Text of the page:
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Thursday, October 08, 2009
My Morning in ExileNew York, Los Angeles and Philly won yesterday. FOX and TBS smile . . .
*If I may, please allow me to ask all of you not to use this phrase unless you know what it means. It does not mean "the exception which renders the rule valid." That's how people almost always use it, but it makes no sense if you think about it for more than 3 seconds. In this instance, "proves" takes on an alternate, and somewhat more antiquated meaning; that being "tests," in the same way that "proving grounds" really means "testing grounds." Ergo, "the exception which proves the rule" means "the exception which really tests and challenges that rule, and may in fact make us consider whether or not it is still a rule." And no, I will not accept the recently cited "2000/2001 is the end of the century" or "-gate = scandal" argument, which holds that if enough people f*ck something up those of us who had it right all along should just fall in line with the morons. The last time I ever gave in on that was with UNABOM/Unabomber thing and I still hate myself for it.
UPDATE: OK, based on the comments, it seems that I'm wrong about this too. Whatever. Let's not lose sight of the important thing here: there are a lot of people in the world who annoy me, and whether it's over their turns of phrase or on general principles, I am going to use this space to attack them whenever possible, because I am a small, small man.
Posted by Craig Calcaterra at 1:35pm
Please keep your guard up at the Blue Network, Craig. A guy says he would never show up drunk to work, signs himself David Wells and you answer it straight?
Posted 10/08 at 01:58 PM
Now, is that your interpretation of the phrase, Craig, or do you have some sort of etymology to prove it (ie, verify)?
I think most people assume “proves the rule” means “corroborates the rule” because of the folk belief that all rules have an exception (and, thus, “if this is the one exception, then the rule follows our collective folk wisdom”). I accepted it that way (ie, as a folk saying), even if it doesn’t make sense, because, really, when does folk wisdom ever make perfect sense?
Posted 10/08 at 01:59 PM
Dan Friedman said...
Nice footnote, Craig… crotchety much?
Posted 10/08 at 02:00 PM
That’s not what “exception that proves the rule” means either, at least not as originally conceived. It typically applies to something like a no-turn-on-red sign. The presence of the sign (the exception) proves the rule for all other cases (i.e. the general rule is that you can turn on red).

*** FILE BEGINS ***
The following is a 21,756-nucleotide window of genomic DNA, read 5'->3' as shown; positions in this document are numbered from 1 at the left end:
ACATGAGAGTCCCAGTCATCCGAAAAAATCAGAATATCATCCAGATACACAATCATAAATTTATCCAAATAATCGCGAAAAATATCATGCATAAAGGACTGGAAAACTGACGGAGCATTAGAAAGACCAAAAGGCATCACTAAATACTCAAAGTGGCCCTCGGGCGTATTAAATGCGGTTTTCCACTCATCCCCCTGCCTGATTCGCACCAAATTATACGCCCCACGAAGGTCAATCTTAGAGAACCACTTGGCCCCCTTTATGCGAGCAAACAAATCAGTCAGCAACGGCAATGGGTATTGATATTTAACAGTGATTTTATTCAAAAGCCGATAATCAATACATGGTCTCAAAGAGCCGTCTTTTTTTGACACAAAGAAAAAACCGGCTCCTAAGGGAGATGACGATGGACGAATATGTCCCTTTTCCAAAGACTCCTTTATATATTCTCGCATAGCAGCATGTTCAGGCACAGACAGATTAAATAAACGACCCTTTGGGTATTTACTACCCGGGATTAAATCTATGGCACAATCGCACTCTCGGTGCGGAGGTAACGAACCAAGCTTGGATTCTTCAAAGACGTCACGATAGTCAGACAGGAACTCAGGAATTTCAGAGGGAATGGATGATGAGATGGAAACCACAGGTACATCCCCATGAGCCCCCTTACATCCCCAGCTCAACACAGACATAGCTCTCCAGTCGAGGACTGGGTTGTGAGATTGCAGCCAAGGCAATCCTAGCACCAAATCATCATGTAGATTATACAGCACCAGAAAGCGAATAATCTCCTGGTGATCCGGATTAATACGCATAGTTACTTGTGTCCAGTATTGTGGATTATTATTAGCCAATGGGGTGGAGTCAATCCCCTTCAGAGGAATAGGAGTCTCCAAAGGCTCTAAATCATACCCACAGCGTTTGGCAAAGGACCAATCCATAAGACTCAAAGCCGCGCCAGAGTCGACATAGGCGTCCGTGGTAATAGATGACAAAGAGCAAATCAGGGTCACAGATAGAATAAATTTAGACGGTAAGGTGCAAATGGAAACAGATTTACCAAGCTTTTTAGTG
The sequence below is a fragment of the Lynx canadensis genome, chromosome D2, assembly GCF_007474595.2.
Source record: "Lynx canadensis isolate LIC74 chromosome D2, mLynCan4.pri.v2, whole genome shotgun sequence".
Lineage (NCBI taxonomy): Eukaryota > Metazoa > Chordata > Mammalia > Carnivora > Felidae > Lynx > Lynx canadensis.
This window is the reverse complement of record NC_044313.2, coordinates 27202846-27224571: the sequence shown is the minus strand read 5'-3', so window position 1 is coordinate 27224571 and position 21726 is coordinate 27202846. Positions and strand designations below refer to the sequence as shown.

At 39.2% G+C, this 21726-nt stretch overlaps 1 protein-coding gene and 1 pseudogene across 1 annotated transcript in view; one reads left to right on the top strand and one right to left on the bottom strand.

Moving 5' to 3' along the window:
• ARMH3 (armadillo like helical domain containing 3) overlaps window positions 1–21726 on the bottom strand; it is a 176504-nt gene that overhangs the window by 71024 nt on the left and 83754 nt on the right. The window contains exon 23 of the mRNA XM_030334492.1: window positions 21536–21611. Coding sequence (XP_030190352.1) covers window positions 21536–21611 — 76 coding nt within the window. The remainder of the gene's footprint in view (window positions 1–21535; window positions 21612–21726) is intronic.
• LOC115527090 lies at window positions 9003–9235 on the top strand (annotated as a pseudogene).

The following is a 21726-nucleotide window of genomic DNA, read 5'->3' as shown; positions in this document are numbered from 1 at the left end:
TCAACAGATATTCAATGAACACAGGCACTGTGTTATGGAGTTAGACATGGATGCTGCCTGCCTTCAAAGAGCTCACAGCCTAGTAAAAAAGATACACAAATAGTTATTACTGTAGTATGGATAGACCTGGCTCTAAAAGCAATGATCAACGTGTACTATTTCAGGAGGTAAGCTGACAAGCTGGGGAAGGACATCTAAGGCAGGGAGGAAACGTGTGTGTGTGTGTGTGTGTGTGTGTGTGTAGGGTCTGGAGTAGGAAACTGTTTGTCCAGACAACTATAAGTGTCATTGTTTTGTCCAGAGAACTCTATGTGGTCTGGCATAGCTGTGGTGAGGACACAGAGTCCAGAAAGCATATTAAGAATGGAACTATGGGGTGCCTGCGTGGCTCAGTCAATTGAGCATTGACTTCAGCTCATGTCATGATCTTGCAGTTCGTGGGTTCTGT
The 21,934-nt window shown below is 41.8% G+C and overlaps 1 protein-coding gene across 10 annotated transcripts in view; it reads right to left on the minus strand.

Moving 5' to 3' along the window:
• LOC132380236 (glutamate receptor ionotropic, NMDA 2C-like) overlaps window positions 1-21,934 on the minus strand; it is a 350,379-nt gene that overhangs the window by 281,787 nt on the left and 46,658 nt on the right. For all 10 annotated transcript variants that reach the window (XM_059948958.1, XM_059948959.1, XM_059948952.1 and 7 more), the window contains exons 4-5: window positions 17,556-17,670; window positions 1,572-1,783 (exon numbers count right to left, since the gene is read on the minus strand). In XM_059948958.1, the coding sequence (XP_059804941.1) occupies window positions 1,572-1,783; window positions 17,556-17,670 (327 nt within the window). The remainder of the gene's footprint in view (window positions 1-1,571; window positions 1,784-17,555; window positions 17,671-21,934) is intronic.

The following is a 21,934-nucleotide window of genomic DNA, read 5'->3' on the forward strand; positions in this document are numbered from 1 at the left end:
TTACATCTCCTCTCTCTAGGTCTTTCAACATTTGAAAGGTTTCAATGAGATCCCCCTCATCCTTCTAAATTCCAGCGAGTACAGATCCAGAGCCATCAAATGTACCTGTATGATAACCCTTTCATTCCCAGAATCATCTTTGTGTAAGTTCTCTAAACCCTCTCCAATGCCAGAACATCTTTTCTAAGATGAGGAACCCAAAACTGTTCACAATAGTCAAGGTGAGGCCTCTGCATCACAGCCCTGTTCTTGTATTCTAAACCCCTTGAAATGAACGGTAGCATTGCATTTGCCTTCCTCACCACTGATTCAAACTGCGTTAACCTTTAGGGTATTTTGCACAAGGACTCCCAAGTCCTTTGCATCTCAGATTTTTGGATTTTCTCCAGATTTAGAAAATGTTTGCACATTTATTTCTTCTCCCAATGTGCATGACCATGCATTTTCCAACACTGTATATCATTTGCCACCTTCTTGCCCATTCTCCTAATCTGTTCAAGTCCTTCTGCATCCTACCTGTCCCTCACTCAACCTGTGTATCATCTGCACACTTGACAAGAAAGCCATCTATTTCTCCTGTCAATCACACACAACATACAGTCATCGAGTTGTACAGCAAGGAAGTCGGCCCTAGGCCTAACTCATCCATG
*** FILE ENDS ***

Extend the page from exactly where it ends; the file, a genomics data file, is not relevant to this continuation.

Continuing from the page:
You can look it up in Fowler’s usage guide, if you want. I suspect you already know that, though, since you’re more or less quoting from Fowler’s secondary usage of it.
Posted 10/08 at 02:18 PM
I believe, Craig, that you are wrong about the original meaning of the phrase.
It was orginally intended to mean that the fact we have to except something proves the rule exists. For example, On Sunday, you can stay up past 10:00, proves that the rule exists that on other days is that you can’t stay up past 10:00. If there was no rule, there is no purpose for the exception. Derived from the latin exceptio probat regulam in casibus non exceptis (“the exception confirms the rule in cases not excepted”). source http://www.phrases.org.uk/meanings/exception-that-proves-the-rule.html
Either way, the common usage is incorrect. I just tend to not get all upset about it.
Posted 10/08 at 02:21 PM
Craig Calcaterra said...
OK, I’m willing to accept that I am wrong if it means that the common usage is wrong too. I just really don’t like that common useage.
Posted 10/08 at 02:23 PM
Alex Poterack said...
Can you give an example of the “common” and “correct” usages of the rule? I think the “correct” usage is the main way I’ve heard, but I’m trying to make sure there’s not a subtle distinction I’m missing.
Posted 10/08 at 02:25 PM
I meant it as a joke, but after reading much of what goes on over there at CTB I later realized that the stupidity knows no bounds in that comment section.
Posted 10/08 at 02:25 PM
(sorry for the double post) but according to Klaw, the Andy Oliver/NCAA case was settled. From his latest chat:
Posted 10/08 at 02:27 PM
A: “I never eat dessert.”
Posted 10/08 at 02:36 PM
Craig, do you know how hard it is to read comments over at your NBC blog? I really like the back and forth thing that comments allow you to have, but it is impossible to tell whether anyone is being sarcastic or not over there.
Posted 10/08 at 04:11 PM
Going after people for screwing up English (e.g. “begging the question”) is like getting all angsty over sports writers for using batting average and grit to evaluate baseball players. Proverbial fish-in-a-barrel stuff, plus your boxing with drunk trolls. No victory, not ever.
Posted 10/08 at 07:22 PM